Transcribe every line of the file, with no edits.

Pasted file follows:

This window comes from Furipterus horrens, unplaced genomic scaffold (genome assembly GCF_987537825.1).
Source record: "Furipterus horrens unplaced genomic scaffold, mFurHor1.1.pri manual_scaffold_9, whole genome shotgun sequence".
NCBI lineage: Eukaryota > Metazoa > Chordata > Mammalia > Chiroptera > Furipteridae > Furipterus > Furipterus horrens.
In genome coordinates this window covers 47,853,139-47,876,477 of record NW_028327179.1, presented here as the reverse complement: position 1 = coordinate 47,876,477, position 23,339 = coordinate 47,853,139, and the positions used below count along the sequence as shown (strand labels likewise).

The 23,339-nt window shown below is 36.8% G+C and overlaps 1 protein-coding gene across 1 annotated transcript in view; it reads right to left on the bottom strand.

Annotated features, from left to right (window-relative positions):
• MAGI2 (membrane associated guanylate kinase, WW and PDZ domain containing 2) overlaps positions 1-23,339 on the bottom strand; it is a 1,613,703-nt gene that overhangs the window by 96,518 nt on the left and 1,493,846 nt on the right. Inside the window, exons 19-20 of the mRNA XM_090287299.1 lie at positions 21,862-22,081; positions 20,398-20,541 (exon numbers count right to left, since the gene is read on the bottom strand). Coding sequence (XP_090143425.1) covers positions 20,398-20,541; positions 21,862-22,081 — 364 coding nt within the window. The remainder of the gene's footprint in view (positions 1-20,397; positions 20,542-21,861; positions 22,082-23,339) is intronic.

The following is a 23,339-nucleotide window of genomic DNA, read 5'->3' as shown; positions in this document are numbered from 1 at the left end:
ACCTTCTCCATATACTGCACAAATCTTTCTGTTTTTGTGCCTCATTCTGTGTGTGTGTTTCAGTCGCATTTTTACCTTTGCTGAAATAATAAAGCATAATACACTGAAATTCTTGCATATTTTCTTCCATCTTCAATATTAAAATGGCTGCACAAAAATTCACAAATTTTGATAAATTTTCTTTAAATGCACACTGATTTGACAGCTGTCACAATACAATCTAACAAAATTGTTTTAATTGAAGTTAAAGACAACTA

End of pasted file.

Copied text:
This window comes from Furipterus horrens, unplaced genomic scaffold (genome assembly GCF_987537825.1).
Source record: "Furipterus horrens unplaced genomic scaffold, mFurHor1.1.pri manual_scaffold_9, whole genome shotgun sequence".
NCBI lineage: Eukaryota > Metazoa > Chordata > Mammalia > Chiroptera > Furipteridae > Furipterus > Furipterus horrens.
In genome coordinates this window covers 47,853,139-47,876,477 of record NW_028327179.1, presented here as the reverse complement: position 1 = coordinate 47,876,477, position 23,339 = coordinate 47,853,139, and the positions used below count along the sequence as shown (strand labels likewise).

The 23,339-nt window shown below is 36.8% G+C and overlaps 1 protein-coding gene across 1 annotated transcript in view; it reads right to left on the bottom strand.

Annotated features, from left to right (window-relative positions):
• MAGI2 (membrane associated guanylate kinase, WW and PDZ domain containing 2) overlaps positions 1-23,339 on the bottom strand; it is a 1,613,703-nt gene that overhangs the window by 96,518 nt on the left and 1,493,846 nt on the right. Inside the window, exons 19-20 of the mRNA XM_090287299.1 lie at positions 21,862-22,081; positions 20,398-20,541 (exon numbers count right to left, since the gene is read on the bottom strand). Coding sequence (XP_090143425.1) covers positions 20,398-20,541; positions 21,862-22,081 — 364 coding nt within the window. The remainder of the gene's footprint in view (positions 1-20,397; positions 20,542-21,861; positions 22,082-23,339) is intronic.

The following is a 23,339-nucleotide window of genomic DNA, read 5'->3' as shown; positions in this document are numbered from 1 at the left end:
ACCTTCTCCATATACTGCACAAATCTTTCTGTTTTTGTGCCTCATTCTGTGTGTGTGTTTCAGTCGCATTTTTACCTTTGCTGAAATAATAAAGCATAATACACTGAAATTCTTGCATATTTTCTTCCATCTTCAATATTAAAATGGCTGCACAAAAATTCACAAATTTTGATAAATTTTCTTTAAATGCACACTGATTTGACAGCTGTCACAATACAATCTAACAAAATTGTTTTAATTGAAGTTAAAGACAACTA